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Five Question Friday: Anthony Di Sanza (University of Wisconsin-Madison)

by Rhythm Scene Staff | May 08, 2020

Anthony-Di-SanzaAnthony Di Sanza serves as Professor of Percussion at the University of Wisconsin-Madison and has performed and presented master classes throughout North America, Europe, and Asia. Active in a variety of percussive styles, he can be heard on many internationally distributed CD and video recordings with various artists. Reviewing his solo CD release, On the nature of…, All Music Guide writes, “Di Sanza dazzles not only in the assurance and polish of his playing but in his tremendous vitality and spontaneity.” Di Sanza’s percussion compositions have been performed internationally, and he has signature products with multiple percussion companies.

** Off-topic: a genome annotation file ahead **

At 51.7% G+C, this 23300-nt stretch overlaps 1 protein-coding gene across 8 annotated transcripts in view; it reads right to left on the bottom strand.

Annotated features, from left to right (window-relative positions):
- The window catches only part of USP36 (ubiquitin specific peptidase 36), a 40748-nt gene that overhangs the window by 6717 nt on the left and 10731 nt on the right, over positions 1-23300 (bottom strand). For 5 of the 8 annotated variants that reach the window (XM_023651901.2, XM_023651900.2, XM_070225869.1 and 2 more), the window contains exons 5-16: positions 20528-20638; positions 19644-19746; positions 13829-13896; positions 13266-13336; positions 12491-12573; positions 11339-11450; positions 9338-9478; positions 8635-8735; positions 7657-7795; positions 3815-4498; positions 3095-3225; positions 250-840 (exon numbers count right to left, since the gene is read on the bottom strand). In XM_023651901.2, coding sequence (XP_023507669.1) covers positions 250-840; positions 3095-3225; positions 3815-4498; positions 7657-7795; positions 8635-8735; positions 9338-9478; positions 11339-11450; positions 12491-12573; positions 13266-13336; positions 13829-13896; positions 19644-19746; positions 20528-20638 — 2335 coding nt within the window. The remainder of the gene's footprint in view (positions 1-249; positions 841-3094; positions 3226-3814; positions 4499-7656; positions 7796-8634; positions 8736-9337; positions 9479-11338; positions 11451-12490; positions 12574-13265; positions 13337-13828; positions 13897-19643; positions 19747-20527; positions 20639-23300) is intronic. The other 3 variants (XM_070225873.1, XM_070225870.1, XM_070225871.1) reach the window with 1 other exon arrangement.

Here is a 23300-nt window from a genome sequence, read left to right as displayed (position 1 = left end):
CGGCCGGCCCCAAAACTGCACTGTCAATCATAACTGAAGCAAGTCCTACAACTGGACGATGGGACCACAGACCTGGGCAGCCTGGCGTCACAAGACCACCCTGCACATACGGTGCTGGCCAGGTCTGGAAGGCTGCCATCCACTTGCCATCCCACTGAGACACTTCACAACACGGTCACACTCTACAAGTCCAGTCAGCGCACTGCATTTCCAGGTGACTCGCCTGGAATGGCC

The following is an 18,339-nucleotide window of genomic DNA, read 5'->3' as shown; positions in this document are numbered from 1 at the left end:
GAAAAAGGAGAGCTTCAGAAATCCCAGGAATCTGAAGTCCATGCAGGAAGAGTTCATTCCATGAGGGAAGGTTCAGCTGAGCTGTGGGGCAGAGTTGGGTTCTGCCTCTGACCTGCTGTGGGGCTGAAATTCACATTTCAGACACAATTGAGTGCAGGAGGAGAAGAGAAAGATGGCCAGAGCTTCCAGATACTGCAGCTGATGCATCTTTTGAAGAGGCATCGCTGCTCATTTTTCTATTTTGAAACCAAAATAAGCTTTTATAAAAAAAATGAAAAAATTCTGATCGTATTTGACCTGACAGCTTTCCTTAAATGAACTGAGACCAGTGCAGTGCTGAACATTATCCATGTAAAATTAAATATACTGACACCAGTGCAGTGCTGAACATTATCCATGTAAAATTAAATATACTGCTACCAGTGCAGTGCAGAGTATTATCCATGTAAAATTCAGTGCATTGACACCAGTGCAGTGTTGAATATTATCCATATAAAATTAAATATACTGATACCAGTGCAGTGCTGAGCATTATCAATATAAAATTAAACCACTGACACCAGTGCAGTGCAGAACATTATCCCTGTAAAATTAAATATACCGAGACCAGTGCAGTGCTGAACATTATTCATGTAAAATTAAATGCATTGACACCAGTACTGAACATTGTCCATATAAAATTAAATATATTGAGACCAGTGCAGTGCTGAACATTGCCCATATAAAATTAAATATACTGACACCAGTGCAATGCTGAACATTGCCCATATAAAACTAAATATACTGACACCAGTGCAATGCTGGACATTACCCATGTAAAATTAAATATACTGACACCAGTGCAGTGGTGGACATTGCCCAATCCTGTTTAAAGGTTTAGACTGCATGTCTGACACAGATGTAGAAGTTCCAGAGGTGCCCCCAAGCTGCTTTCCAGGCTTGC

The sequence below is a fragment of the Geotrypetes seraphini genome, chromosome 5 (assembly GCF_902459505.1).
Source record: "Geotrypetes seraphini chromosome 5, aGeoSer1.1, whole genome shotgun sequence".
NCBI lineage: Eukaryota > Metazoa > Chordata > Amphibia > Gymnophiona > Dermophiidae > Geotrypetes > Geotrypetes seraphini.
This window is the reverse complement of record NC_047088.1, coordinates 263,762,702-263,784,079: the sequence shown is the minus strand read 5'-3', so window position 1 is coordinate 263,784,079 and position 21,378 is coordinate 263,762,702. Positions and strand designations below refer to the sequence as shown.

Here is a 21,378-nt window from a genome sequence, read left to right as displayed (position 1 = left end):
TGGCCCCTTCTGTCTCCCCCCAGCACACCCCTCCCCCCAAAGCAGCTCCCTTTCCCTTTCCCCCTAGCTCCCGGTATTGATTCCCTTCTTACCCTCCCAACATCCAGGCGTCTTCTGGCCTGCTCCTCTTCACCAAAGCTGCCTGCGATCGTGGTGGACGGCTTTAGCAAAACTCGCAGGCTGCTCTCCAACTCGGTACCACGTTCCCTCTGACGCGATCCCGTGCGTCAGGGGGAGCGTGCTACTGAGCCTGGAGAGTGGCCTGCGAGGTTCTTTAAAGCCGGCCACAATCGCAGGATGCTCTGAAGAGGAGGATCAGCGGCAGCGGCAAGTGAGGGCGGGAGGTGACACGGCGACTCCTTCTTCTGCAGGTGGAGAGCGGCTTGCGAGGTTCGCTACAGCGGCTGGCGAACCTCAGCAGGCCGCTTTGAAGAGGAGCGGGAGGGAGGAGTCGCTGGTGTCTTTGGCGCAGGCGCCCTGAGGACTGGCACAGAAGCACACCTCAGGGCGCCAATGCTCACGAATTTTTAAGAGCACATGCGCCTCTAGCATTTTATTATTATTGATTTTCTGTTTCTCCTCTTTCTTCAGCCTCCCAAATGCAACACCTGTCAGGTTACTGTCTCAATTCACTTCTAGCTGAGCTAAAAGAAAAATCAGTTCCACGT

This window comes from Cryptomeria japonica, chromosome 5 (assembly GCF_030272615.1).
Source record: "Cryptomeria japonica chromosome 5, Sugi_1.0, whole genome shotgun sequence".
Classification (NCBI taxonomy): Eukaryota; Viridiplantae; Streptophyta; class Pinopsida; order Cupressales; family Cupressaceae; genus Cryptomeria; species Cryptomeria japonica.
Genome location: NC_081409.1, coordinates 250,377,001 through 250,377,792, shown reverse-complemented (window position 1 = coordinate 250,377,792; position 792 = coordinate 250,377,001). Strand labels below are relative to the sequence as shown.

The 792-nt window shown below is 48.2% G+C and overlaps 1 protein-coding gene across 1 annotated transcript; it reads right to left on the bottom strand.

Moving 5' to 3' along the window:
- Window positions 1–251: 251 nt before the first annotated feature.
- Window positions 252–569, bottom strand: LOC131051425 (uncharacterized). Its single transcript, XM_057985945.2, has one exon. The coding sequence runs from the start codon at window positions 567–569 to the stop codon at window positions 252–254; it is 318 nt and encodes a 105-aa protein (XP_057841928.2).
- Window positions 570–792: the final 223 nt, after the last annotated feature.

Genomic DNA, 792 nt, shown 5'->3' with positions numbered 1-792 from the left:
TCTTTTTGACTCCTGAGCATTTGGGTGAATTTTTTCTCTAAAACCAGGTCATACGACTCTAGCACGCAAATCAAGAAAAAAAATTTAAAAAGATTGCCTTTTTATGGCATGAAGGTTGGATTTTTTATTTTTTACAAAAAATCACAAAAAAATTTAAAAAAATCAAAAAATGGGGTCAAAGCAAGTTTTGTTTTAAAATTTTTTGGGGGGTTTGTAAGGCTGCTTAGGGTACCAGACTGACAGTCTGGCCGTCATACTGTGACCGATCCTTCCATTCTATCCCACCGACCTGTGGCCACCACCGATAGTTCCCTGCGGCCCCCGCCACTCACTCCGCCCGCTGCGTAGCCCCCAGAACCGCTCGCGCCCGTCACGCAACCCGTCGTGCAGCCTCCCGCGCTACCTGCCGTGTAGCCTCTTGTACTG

Rhythm! Scene: If you weren't a university percussion professor, what career could you see yourself having pursued?

Anthony Di Sanza: I do not want to be cliché, but I never really imagined myself doing anything other than a combination of teaching and performing music. As my little anecdote below describes, I was lucky in that I figured out quite early what made me happy, and I am extremely fortunate to have a great job that allows me to balance my own creative work with teaching wonderful students! 

R!S: What's one thing in your institution or city/town (other than your school of music or music department) that you are proud to tell people about?